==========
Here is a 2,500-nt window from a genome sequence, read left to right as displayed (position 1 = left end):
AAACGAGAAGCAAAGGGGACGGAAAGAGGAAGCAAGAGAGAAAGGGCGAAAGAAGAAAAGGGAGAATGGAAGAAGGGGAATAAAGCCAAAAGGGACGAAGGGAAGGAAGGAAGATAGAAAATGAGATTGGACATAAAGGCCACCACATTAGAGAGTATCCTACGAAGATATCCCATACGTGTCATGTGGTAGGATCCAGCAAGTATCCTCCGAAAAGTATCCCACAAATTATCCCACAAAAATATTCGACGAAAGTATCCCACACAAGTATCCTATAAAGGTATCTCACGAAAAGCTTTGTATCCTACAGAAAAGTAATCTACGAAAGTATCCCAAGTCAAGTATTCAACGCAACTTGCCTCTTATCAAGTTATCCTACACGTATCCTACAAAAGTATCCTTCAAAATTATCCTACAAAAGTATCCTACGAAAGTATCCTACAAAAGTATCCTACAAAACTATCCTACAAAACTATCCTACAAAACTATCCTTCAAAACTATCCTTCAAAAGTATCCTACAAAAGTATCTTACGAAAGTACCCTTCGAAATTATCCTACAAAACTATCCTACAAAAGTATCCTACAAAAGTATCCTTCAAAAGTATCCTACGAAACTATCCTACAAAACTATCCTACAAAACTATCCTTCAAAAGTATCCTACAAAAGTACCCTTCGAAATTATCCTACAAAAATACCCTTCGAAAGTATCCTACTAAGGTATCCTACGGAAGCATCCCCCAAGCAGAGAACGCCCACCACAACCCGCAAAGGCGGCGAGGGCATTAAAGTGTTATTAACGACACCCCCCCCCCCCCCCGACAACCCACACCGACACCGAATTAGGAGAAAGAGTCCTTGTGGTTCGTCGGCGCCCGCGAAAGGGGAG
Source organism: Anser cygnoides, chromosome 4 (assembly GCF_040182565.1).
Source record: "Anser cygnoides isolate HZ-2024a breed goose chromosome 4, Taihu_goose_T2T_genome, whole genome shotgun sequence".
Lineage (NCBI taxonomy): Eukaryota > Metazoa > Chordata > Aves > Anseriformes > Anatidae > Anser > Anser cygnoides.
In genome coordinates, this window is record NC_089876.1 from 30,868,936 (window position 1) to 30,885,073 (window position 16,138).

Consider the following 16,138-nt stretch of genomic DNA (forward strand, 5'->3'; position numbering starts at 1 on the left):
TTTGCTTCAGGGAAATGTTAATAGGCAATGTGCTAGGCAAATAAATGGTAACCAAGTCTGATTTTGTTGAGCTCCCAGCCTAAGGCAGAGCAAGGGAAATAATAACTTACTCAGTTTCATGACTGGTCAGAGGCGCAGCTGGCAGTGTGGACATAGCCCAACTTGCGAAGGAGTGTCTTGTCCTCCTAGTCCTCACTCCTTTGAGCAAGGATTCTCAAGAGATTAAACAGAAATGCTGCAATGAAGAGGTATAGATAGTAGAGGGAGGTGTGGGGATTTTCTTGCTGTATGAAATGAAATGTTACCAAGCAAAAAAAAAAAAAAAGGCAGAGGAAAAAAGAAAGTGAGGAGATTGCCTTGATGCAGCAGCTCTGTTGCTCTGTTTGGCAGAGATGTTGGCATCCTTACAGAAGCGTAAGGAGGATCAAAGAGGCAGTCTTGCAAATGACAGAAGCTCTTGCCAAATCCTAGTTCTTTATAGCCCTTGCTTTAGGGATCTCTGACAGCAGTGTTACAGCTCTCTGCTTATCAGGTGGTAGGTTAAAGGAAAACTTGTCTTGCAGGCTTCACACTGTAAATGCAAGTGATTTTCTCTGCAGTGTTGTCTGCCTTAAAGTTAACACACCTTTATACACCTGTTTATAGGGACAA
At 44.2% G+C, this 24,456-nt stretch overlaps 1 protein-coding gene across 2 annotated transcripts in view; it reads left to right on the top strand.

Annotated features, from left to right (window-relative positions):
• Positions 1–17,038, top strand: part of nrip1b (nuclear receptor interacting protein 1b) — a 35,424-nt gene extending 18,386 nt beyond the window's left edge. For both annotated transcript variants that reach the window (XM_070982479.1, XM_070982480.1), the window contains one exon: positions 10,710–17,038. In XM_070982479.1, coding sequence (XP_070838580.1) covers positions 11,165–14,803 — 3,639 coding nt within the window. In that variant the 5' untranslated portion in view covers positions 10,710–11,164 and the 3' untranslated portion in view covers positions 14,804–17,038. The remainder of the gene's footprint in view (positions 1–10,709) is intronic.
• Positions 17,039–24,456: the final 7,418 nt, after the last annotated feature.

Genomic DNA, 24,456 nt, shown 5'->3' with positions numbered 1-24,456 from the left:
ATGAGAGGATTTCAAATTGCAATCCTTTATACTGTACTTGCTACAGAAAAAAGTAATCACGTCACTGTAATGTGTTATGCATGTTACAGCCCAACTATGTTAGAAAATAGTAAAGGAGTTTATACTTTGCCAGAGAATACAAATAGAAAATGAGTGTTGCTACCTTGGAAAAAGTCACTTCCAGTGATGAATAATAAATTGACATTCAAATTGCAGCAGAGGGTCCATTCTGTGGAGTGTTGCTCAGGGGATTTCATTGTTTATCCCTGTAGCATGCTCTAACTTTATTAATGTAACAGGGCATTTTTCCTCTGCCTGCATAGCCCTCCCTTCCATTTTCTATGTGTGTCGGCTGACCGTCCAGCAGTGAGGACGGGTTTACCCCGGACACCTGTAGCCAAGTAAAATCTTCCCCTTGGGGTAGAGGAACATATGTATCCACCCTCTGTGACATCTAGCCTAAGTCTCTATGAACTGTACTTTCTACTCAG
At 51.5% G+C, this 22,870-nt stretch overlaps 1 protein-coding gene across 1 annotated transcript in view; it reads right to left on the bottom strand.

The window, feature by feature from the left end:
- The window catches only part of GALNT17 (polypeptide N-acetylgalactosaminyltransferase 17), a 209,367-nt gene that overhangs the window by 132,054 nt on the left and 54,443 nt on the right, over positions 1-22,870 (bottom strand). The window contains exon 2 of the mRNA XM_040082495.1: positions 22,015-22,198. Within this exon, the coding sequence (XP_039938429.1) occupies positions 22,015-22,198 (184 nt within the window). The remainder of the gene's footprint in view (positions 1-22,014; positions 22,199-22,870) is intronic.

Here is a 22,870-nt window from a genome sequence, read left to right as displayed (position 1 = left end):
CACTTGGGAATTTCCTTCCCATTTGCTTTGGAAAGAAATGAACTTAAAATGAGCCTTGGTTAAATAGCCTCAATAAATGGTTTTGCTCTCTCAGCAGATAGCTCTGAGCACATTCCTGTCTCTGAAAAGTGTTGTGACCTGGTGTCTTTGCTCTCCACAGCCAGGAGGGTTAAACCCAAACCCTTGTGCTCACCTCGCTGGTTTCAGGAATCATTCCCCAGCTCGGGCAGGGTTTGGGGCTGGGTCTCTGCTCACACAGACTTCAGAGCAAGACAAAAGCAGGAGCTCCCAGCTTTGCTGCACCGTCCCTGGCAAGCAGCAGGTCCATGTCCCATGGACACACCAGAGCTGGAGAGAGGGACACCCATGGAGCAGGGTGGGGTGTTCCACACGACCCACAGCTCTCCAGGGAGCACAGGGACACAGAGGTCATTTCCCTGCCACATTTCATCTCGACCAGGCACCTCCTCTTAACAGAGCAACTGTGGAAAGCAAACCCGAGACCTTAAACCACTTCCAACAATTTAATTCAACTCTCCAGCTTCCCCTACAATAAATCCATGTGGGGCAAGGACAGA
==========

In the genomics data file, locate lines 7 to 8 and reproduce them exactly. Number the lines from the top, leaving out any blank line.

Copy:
Consider the following 16,138-nt stretch of genomic DNA (forward strand, 5'->3'; position numbering starts at 1 on the left):
TTTGCTTCAGGGAAATGTTAATAGGCAATGTGCTAGGCAAATAAATGGTAACCAAGTCTGATTTTGTTGAGCTCCCAGCCTAAGGCAGAGCAAGGGAAATAATAACTTACTCAGTTTCATGACTGGTCAGAGGCGCAGCTGGCAGTGTGGACATAGCCCAACTTGCGAAGGAGTGTCTTGTCCTCCTAGTCCTCACTCCTTTGAGCAAGGATTCTCAAGAGATTAAACAGAAATGCTGCAATGAAGAGGTATAGATAGTAGAGGGAGGTGTGGGGATTTTCTTGCTGTATGAAATGAAATGTTACCAAGCAAAAAAAAAAAAAAAGGCAGAGGAAAAAAGAAAGTGAGGAGATTGCCTTGATGCAGCAGCTCTGTTGCTCTGTTTGGCAGAGATGTTGGCATCCTTACAGAAGCGTAAGGAGGATCAAAGAGGCAGTCTTGCAAATGACAGAAGCTCTTGCCAAATCCTAGTTCTTTATAGCCCTTGCTTTAGGGATCTCTGACAGCAGTGTTACAGCTCTCTGCTTATCAGGTGGTAGGTTAAAGGAAAACTTGTCTTGCAGGCTTCACACTGTAAATGCAAGTGATTTTCTCTGCAGTGTTGTCTGCCTTAAAGTTAACACACCTTTATACACCTGTTTATAGGGACAA